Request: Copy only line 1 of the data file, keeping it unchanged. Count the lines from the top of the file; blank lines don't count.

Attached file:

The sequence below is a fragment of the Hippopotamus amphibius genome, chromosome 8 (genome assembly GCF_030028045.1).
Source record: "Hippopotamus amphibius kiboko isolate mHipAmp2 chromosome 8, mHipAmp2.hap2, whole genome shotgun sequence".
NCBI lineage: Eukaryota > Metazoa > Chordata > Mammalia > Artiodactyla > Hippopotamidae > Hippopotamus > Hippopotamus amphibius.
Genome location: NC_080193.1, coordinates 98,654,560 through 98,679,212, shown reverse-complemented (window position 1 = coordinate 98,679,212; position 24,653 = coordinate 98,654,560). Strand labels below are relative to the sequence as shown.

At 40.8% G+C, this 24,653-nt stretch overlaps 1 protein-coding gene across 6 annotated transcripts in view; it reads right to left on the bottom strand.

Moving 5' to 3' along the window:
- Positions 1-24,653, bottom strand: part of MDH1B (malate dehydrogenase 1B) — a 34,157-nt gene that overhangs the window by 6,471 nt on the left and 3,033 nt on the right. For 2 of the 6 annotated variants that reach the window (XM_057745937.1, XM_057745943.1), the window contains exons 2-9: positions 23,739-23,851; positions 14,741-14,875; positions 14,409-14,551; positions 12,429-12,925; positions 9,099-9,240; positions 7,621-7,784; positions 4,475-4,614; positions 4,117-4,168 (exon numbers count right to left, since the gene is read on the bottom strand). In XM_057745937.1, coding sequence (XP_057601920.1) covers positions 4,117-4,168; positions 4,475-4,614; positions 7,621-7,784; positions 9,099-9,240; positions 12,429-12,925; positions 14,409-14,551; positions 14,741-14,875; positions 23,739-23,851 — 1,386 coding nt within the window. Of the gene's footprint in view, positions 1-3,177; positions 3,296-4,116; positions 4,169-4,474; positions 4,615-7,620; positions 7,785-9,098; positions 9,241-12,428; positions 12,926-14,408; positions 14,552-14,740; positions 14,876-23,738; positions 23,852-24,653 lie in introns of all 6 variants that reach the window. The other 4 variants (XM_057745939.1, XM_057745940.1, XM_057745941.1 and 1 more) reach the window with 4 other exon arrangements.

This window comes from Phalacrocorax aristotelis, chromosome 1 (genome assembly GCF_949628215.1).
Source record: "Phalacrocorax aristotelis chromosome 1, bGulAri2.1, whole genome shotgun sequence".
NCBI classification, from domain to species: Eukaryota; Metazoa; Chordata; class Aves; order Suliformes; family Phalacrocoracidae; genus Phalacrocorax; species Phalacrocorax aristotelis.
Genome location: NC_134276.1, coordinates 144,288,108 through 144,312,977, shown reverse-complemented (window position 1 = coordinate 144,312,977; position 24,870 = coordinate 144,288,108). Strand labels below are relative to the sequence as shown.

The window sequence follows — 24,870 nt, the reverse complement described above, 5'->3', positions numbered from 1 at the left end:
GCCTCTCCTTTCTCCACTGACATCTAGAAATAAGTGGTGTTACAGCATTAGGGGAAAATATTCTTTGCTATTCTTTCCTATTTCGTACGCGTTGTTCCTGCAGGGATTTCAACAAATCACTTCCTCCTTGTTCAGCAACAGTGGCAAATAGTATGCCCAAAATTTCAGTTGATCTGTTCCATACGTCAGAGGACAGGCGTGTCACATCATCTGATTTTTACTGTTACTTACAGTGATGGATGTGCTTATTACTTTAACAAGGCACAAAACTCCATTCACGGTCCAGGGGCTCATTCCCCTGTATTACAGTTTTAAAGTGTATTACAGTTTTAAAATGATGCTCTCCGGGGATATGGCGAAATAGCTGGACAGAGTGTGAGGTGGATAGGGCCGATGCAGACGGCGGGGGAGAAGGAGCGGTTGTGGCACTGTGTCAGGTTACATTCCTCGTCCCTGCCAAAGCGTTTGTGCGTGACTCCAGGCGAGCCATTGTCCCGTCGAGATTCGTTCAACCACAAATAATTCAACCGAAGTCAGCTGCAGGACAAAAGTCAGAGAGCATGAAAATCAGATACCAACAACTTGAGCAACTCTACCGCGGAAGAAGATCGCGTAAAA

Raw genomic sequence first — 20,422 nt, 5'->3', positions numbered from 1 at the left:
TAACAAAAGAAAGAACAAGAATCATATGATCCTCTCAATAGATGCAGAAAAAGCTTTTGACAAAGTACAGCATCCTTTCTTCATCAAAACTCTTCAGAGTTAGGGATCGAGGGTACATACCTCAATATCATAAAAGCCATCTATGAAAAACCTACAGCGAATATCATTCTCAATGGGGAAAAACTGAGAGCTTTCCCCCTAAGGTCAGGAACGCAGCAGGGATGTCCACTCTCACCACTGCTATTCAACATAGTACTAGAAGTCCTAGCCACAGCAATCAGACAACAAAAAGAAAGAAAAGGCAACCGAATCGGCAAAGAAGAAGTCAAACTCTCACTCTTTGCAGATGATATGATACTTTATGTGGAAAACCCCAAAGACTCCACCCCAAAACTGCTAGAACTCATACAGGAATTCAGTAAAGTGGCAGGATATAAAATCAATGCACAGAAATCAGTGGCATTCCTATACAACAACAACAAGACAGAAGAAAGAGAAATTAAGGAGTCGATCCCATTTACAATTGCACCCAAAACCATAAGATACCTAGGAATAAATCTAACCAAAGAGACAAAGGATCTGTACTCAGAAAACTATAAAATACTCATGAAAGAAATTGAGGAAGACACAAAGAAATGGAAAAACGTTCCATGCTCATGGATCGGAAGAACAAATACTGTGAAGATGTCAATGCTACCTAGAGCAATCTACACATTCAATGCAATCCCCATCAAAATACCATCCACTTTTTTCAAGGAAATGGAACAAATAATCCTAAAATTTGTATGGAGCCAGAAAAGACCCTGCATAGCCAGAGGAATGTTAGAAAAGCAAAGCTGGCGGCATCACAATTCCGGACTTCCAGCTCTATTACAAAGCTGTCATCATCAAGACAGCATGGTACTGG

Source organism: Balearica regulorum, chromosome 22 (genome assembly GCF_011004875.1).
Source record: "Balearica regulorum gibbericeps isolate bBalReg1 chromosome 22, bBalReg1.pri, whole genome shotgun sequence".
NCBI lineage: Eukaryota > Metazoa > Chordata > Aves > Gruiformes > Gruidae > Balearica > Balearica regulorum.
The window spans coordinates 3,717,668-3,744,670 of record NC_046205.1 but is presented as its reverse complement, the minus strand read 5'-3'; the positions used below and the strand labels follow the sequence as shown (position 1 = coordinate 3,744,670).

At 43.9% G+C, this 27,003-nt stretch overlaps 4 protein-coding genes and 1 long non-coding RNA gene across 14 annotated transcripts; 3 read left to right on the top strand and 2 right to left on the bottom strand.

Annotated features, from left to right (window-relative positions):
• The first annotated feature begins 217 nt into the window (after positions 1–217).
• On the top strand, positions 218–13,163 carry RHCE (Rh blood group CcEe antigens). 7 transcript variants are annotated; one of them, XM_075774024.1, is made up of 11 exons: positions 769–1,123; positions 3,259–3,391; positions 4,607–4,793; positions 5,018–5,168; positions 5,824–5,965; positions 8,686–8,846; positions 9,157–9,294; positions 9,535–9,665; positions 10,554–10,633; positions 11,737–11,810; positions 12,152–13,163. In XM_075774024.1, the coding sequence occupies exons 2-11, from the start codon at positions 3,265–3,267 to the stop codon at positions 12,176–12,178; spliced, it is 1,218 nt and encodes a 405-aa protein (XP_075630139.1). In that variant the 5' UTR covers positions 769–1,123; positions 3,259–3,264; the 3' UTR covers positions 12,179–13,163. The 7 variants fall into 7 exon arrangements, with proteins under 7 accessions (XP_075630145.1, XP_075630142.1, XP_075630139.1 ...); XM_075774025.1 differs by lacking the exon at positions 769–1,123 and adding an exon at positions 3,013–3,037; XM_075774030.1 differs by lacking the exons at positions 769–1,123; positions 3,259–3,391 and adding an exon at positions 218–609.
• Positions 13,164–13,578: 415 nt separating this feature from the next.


The sequence below is a fragment of the Hippopotamus amphibius genome, chromosome 8 (genome assembly GCF_030028045.1).